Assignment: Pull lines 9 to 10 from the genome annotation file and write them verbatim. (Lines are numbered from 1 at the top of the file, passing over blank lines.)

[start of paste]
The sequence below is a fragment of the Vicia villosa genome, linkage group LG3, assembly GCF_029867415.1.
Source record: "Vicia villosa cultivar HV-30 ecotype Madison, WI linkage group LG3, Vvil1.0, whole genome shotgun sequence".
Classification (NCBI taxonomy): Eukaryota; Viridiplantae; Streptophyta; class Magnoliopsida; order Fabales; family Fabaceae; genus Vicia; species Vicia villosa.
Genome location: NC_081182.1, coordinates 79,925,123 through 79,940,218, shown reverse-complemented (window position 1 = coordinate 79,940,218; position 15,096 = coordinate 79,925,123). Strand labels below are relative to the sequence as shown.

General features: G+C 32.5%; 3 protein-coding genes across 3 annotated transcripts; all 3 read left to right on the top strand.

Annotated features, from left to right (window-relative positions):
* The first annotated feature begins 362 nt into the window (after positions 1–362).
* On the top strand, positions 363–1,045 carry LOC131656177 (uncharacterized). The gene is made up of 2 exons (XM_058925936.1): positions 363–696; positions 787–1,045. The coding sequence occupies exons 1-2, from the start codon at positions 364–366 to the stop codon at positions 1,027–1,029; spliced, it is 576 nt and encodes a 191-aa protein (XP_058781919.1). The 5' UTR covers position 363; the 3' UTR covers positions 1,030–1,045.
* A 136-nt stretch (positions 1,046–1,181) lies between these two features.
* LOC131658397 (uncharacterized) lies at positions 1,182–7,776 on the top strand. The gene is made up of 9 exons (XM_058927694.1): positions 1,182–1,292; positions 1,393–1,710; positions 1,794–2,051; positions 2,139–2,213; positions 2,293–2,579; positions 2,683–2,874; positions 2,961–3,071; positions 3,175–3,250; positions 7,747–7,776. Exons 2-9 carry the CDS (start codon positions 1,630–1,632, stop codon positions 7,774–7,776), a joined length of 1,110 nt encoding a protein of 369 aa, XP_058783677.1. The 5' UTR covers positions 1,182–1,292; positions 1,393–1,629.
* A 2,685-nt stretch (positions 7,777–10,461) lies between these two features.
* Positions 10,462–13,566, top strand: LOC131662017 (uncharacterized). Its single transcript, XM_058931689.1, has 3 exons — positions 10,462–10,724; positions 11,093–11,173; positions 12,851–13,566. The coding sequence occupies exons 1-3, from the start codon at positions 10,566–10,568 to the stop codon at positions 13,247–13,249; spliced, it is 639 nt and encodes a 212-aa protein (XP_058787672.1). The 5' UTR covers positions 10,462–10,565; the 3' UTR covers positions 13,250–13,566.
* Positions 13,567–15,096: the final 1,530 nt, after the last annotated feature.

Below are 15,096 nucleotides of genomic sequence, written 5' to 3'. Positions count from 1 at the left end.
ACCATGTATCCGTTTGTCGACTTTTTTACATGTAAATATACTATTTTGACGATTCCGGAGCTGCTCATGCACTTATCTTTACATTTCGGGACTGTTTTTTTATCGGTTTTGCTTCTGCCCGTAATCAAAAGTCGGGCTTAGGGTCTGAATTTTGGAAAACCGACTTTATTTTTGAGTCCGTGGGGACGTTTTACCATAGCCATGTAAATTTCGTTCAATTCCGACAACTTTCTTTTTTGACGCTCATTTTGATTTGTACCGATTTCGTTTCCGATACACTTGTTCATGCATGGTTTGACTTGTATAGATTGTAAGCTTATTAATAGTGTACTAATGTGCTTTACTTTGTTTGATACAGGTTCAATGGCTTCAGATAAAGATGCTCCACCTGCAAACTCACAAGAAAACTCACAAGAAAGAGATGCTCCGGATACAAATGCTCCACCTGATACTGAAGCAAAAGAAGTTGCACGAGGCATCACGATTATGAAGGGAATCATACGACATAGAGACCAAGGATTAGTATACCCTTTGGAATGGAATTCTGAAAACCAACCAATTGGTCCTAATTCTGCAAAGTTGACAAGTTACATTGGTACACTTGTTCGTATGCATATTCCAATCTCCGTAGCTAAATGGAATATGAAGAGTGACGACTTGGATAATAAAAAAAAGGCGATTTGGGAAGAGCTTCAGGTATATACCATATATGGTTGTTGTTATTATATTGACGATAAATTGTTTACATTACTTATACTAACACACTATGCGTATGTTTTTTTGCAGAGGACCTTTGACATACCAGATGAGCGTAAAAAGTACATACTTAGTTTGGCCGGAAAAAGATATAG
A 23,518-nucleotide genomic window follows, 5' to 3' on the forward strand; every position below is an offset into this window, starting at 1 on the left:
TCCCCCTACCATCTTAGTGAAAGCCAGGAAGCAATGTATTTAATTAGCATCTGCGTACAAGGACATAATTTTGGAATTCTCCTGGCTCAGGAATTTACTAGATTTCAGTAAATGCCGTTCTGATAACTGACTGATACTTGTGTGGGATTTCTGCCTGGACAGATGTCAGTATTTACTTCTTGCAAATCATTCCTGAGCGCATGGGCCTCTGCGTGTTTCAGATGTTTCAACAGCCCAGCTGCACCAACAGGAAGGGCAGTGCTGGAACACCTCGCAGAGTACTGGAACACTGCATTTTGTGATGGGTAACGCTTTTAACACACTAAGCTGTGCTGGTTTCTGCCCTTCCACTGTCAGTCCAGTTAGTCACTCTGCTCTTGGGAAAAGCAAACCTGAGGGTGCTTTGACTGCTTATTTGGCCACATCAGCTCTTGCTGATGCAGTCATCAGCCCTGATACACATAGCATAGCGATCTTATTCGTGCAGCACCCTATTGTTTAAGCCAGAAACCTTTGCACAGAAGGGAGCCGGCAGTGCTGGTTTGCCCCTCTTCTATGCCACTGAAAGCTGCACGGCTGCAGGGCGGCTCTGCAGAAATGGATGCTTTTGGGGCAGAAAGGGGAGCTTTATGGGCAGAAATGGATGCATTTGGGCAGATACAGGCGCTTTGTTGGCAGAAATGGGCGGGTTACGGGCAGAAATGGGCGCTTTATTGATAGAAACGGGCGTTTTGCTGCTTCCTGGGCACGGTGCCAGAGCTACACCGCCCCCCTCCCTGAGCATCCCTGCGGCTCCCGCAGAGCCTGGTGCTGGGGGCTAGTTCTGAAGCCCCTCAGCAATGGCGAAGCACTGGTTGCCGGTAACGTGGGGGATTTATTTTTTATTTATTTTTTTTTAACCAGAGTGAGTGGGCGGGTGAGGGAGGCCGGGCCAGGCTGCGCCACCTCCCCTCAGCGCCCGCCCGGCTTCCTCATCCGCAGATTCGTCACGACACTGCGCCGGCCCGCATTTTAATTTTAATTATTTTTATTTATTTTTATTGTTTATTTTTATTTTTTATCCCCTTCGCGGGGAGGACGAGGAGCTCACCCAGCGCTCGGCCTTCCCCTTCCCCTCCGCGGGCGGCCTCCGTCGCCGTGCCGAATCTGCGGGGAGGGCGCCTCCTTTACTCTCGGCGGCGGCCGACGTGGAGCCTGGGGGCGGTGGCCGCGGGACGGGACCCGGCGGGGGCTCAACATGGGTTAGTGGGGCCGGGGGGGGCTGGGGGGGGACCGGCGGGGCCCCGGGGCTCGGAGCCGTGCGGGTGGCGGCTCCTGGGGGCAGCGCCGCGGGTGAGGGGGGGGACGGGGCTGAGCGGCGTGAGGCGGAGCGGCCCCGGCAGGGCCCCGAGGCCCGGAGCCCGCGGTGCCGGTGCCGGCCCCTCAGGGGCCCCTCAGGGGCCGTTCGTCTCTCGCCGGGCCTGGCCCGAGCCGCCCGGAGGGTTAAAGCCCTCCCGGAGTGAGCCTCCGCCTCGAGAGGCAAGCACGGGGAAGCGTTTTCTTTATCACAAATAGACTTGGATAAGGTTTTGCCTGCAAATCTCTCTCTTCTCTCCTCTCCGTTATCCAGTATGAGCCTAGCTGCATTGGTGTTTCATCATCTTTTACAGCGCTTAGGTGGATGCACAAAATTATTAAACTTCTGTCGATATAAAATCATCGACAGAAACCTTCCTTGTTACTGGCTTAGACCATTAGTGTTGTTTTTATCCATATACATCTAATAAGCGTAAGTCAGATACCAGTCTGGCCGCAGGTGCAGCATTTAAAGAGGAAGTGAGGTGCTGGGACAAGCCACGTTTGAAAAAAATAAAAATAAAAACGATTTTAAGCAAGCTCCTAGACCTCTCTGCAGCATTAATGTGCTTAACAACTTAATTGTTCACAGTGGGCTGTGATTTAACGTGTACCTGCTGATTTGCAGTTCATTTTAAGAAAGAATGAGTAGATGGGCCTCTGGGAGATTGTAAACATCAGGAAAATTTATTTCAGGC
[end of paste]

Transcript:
* A 136-nt stretch (positions 1,046–1,181) lies between these two features.
* LOC131658397 (uncharacterized) lies at positions 1,182–7,776 on the top strand. The gene is made up of 9 exons (XM_058927694.1): positions 1,182–1,292; positions 1,393–1,710; positions 1,794–2,051; positions 2,139–2,213; positions 2,293–2,579; positions 2,683–2,874; positions 2,961–3,071; positions 3,175–3,250; positions 7,747–7,776. Exons 2-9 carry the CDS (start codon positions 1,630–1,632, stop codon positions 7,774–7,776), a joined length of 1,110 nt encoding a protein of 369 aa, XP_058783677.1. The 5' UTR covers positions 1,182–1,292; positions 1,393–1,629.